Brazilian police officer uses Jiu-Jitsu to subdue crazed suspect
Brazilian Jiu-Jitsu is a martial art combat system that focuses on grappling and especially ground fighting. Brazilian Jiu-Jitsu was formed from Kodokan Judo ground fighting fundamentals that were taught by a number of individuals including Takeo Yano, Mitsuyo Maeda, and Soshihiro Satake.
Brazilian Jiu-Jitsu eventually came to be its own art through the experiments, practices, and adaptation of Judo through Carlos and Helio Gracie as well as other instructors specifically for street self-defense and to prove that size and strength are not everything. Years later it is still being utilized by nearly every mixed martial artist on every level.
Helio Gracie was often described as small and frail which immediately put him at a major disadvantage when it came to combat sports so if he wanted to be competitive he had to figure something out. What he figured out revolutionized martial arts and is beautiful in its simplicity: technique and leverage will overcome nearly any size and strength advantage.
What Helio developed was a method of utilizing technique and various leverage points to nullify his opponent’s strength and size advantage. This became the epitome of what defines Brazilian/Gracie Jiu-Jitsu and is currently implemented into many of the world’s police forces’ defense and apprehension programs.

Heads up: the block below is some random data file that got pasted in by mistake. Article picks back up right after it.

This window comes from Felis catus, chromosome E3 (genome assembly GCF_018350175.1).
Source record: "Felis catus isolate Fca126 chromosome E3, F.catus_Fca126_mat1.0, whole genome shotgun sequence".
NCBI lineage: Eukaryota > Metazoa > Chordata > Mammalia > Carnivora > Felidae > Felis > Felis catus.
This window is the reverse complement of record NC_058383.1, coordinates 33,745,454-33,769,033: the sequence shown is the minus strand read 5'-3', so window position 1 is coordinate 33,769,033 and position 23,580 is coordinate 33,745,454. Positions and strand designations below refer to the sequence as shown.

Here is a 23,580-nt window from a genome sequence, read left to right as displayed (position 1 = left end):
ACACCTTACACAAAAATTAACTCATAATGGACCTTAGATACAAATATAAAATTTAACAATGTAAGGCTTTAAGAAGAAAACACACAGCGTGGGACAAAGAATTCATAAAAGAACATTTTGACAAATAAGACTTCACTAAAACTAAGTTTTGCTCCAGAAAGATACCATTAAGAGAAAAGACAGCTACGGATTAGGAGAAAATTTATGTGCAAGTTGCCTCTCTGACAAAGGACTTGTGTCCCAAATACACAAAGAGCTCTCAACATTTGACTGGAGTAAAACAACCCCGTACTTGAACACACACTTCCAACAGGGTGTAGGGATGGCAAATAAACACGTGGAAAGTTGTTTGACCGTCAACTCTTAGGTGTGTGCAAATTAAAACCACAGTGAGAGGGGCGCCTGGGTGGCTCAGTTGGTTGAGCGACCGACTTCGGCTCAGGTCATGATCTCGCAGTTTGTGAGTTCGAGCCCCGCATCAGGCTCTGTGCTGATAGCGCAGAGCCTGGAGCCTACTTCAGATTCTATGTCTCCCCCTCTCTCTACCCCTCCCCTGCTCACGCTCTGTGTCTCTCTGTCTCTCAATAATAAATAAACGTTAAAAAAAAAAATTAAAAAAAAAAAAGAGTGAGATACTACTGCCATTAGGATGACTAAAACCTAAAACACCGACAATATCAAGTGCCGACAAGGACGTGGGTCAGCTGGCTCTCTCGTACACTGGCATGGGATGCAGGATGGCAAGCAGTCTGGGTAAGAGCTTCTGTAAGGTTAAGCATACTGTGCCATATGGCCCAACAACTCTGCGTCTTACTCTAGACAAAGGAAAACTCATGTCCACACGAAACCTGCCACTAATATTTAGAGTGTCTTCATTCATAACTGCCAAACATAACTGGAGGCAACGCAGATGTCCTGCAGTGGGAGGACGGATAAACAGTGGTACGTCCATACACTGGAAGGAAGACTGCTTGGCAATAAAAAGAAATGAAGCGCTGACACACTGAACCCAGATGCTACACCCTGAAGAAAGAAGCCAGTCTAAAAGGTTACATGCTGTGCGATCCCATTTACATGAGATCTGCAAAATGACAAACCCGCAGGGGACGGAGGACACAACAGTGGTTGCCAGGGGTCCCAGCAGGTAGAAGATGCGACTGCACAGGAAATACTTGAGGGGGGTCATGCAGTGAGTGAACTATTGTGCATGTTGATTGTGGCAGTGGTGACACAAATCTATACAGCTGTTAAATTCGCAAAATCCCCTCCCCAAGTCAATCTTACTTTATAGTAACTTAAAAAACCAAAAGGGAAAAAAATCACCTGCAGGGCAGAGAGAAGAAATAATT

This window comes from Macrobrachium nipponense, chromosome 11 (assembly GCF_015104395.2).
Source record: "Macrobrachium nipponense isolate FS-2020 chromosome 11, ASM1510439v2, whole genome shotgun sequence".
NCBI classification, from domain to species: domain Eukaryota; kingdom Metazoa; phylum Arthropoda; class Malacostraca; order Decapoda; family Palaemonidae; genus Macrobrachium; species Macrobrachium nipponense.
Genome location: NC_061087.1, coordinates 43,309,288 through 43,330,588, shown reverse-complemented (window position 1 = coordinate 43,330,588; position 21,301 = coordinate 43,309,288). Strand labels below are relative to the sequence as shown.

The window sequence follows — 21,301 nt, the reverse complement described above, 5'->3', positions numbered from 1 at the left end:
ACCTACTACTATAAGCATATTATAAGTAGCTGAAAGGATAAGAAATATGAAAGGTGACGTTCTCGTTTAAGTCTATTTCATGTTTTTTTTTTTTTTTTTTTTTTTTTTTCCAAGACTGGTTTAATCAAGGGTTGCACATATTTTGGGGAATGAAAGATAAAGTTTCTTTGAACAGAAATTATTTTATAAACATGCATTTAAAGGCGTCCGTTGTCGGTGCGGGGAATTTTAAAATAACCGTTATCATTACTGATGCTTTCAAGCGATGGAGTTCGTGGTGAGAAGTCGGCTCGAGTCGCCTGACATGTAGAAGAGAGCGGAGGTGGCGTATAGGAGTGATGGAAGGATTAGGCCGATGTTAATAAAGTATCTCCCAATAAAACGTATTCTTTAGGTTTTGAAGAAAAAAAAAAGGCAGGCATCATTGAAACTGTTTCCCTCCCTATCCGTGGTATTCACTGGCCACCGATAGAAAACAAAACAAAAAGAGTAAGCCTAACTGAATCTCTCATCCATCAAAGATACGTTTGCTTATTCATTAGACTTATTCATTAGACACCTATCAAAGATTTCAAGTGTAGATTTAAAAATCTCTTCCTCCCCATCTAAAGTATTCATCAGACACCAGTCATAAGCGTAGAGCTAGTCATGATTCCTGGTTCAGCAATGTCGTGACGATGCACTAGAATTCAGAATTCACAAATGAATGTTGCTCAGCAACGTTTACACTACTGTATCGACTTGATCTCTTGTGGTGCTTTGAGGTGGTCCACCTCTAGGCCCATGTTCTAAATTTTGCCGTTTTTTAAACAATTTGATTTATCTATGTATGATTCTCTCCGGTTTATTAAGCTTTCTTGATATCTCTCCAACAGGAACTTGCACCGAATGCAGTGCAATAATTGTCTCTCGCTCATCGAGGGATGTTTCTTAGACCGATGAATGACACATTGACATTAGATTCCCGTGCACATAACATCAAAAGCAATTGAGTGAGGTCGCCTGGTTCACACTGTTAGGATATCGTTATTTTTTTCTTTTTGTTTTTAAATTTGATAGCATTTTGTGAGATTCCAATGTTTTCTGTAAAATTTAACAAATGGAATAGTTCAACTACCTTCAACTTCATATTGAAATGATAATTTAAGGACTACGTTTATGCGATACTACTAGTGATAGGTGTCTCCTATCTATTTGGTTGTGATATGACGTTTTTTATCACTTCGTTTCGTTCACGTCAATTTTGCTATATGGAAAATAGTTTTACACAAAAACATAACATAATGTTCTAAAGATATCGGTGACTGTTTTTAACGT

A perfect example is found in the video below. What we witness is an unruly man who is not only resisting arrest but is actively fighting multiple police officers. It is clear that the police are having a tough time dealing with the alleged criminal, that is, until one police officer decides to take control of the situation using Jiu Jitsu.
So check out the video below to see Brazilian Jiu-Jitsu utilized to de-escalate a potentially incredibly dangerous situation.
Jacob C. Stevens is a lifelong athlete and cerebral martial arts enthusiast who is also skilled in the art of linguistic manipulation, his published work, Afterthoughts and Handgrenades, can be found here…